Daily Archives: March 28, 2010

po

Two circles, one of them on a stick. Perhaps a lollipop heading towards a mouth? Or a pair of eyes, one with a monocle? One way or another, it’s a short word and a short vocal gesture, which might seem fitting for those who know po as the French abbreviation for “inch.” But for those who know Italy, Po is a name for a long river – the longest in the country, cutting across northern Italy from the Alps near France all the way to the Adriatic Sea south of Venice. (It comes from the Latin name Padus, which is based on a Celtic name.) Its water is not always potable, thanks to pollution.

Early in its journey, the Po passes through Turin, or Torino as it is known in Italian and now generally in the world of winter sports. The 2010 World Figure Skating Championships were just held there. Figure skating being a sport with highs and lows, one does not see too many po faces at them.

Po face? Would that be as in “can’t read my, can’t read my po face?” Well, the phrase may have been influenced by poker face, and certainly a po face is not notably more muscularly mobile than a poker face, but one can always read a po face. It is quite humourless and joyless, perhaps even p.o.‘ed, and says one thing: “Poh.” Or “pooh.” Or perhaps plain old “poo” – the po in po-faced may come from the expression of disapproval poh, cognate with the expression of disapproval (and word for “feces”) pooh or poo, but it may as readily come from where poo goes: a chamber pot, in French pot de chambre, the first word of which was borrowed into English as po meaning the same thing.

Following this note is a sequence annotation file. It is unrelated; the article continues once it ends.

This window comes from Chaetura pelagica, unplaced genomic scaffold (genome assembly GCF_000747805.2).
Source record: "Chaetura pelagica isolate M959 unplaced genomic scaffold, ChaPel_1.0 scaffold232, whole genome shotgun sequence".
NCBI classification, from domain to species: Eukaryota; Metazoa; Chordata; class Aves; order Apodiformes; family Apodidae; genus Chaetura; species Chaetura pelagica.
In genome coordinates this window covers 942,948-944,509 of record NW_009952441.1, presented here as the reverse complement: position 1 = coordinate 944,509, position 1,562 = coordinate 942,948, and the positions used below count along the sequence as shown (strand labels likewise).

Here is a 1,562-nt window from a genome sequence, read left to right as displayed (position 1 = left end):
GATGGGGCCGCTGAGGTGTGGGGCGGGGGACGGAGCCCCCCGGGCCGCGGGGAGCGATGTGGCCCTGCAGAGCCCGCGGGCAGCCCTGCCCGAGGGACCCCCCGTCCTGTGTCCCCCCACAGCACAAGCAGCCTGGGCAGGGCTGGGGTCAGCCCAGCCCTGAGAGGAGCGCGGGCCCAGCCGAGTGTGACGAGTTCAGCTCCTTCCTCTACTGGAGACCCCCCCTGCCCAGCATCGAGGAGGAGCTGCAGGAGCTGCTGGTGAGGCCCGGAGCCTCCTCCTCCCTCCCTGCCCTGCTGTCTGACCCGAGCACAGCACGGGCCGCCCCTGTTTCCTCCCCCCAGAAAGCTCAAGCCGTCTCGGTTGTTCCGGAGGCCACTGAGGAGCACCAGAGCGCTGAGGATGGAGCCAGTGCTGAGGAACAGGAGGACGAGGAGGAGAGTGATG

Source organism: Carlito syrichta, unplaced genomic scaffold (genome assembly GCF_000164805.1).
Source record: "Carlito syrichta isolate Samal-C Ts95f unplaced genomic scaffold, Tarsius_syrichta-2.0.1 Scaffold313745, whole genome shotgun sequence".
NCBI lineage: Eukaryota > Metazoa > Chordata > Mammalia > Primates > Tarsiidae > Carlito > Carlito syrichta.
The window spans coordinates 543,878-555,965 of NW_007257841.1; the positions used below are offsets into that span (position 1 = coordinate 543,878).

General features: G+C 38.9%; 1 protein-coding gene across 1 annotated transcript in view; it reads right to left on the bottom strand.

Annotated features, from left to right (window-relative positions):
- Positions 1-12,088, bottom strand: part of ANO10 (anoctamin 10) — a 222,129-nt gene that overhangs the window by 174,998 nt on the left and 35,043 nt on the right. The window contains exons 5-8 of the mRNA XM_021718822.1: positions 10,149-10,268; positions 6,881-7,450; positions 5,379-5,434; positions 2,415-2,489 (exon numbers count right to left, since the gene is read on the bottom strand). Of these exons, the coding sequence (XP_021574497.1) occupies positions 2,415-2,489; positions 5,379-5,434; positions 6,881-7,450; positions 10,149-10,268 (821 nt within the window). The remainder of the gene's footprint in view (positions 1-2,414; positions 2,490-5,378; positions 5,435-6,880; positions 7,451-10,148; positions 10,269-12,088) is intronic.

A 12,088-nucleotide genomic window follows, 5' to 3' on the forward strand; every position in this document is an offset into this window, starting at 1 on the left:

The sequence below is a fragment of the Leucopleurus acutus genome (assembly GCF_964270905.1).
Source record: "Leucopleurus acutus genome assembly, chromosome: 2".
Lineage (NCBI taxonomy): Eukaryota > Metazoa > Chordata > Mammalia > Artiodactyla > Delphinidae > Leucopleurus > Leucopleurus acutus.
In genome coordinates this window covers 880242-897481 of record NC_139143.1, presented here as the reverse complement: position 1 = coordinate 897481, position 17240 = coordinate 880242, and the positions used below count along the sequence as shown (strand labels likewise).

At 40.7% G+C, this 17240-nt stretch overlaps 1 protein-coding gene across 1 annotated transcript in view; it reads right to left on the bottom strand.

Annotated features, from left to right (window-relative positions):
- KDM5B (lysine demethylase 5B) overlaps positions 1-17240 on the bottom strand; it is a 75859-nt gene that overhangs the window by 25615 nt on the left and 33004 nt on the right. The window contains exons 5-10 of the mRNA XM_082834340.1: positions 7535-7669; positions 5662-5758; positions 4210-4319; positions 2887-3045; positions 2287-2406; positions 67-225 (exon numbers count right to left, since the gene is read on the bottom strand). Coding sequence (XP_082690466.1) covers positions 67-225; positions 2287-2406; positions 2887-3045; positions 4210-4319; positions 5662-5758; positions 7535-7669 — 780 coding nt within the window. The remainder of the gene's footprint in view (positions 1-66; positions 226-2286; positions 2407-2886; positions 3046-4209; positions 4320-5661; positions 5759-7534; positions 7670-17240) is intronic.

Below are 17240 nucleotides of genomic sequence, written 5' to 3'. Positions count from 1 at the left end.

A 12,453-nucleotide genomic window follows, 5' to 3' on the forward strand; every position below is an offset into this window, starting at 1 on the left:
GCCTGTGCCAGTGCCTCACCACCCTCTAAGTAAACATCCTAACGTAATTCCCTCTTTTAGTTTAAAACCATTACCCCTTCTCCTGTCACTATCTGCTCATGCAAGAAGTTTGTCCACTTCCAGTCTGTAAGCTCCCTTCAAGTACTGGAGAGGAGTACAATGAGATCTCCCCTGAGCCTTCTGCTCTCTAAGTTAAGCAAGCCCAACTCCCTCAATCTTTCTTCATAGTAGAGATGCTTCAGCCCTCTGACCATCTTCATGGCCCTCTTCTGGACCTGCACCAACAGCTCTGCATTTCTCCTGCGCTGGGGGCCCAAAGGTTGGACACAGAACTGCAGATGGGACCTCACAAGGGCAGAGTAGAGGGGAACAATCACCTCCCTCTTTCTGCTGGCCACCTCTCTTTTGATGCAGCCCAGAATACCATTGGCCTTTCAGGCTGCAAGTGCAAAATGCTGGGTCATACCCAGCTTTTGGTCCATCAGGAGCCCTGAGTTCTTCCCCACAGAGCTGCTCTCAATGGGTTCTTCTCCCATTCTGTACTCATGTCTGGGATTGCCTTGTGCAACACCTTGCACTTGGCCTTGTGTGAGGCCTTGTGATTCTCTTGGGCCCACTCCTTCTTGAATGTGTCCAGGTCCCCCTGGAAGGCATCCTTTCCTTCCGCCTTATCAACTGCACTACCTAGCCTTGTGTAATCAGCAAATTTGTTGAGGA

We see po in a few other places as well. I am told by Oxford that po – or p’o, indicating a Wade-Giles transliteration – is a word borrowed into English from Chinese, referring to the feminine or yin side of one’s spirit, the anima versus the animus as it were. It’s also an obsolete word for a little devil, and another obsolete word for a peacock, both motifs that – like yin – seem reasonably relevant to figure skating. And if the winning skaters seem radiant, then the fact that Po is also the abbreviation for polonium (a rare element produced by radioactive decay of radium) may be vaguely fitting.

This little word packs a lot in, it seems. Sort of like a po’ boy sandwich. Now, I am happy – delighted, almost ecstatic in fact – to tell you that the po’ in po’ boy has nothing to do with the po in po-faced. It’s just short for poor, and a po’ boy sandwich is a New Orleans kind of sub sandwich kind of like a Cajun sloppy Joe in a French loaf. Perhaps the p is a hand holding the end of one of those, ready to pop it into the o open mouth.

No, I have the answer – we had a little votive candle burning for light during Earth Hour (and a few hours past that), and I just picked it up and blew it out: the p the wick and flame, the o the open mouth, the /po/ the oral gesture of putting it out with a puff. And now good night.